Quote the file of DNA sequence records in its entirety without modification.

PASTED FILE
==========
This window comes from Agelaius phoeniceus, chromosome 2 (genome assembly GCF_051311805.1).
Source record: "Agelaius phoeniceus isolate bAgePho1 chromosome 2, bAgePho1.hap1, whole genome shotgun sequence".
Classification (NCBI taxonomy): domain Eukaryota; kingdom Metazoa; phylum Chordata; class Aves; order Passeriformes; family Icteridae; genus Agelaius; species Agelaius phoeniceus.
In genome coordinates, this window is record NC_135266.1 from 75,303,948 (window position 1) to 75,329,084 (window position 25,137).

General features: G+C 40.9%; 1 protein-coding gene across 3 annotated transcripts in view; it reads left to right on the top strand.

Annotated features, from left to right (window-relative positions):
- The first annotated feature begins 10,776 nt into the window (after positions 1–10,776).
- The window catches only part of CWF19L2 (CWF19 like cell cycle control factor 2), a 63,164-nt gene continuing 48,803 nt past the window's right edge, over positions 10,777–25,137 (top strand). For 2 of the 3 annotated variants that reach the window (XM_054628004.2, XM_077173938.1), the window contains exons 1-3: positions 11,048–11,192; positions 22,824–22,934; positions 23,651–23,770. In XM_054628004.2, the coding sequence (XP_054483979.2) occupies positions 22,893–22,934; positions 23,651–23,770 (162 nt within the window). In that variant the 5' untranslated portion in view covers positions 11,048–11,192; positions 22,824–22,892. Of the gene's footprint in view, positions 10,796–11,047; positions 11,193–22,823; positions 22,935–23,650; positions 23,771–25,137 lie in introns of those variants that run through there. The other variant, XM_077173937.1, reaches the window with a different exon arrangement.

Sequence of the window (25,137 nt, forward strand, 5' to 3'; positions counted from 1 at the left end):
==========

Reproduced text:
This window comes from Agelaius phoeniceus, chromosome 2 (genome assembly GCF_051311805.1).
Source record: "Agelaius phoeniceus isolate bAgePho1 chromosome 2, bAgePho1.hap1, whole genome shotgun sequence".
Classification (NCBI taxonomy): domain Eukaryota; kingdom Metazoa; phylum Chordata; class Aves; order Passeriformes; family Icteridae; genus Agelaius; species Agelaius phoeniceus.
In genome coordinates, this window is record NC_135266.1 from 75,303,948 (window position 1) to 75,329,084 (window position 25,137).

General features: G+C 40.9%; 1 protein-coding gene across 3 annotated transcripts in view; it reads left to right on the top strand.

Annotated features, from left to right (window-relative positions):
- The first annotated feature begins 10,776 nt into the window (after positions 1–10,776).
- The window catches only part of CWF19L2 (CWF19 like cell cycle control factor 2), a 63,164-nt gene continuing 48,803 nt past the window's right edge, over positions 10,777–25,137 (top strand). For 2 of the 3 annotated variants that reach the window (XM_054628004.2, XM_077173938.1), the window contains exons 1-3: positions 11,048–11,192; positions 22,824–22,934; positions 23,651–23,770. In XM_054628004.2, the coding sequence (XP_054483979.2) occupies positions 22,893–22,934; positions 23,651–23,770 (162 nt within the window). In that variant the 5' untranslated portion in view covers positions 11,048–11,192; positions 22,824–22,892. Of the gene's footprint in view, positions 10,796–11,047; positions 11,193–22,823; positions 22,935–23,650; positions 23,771–25,137 lie in introns of those variants that run through there. The other variant, XM_077173937.1, reaches the window with a different exon arrangement.

Sequence of the window (25,137 nt, forward strand, 5' to 3'; positions counted from 1 at the left end):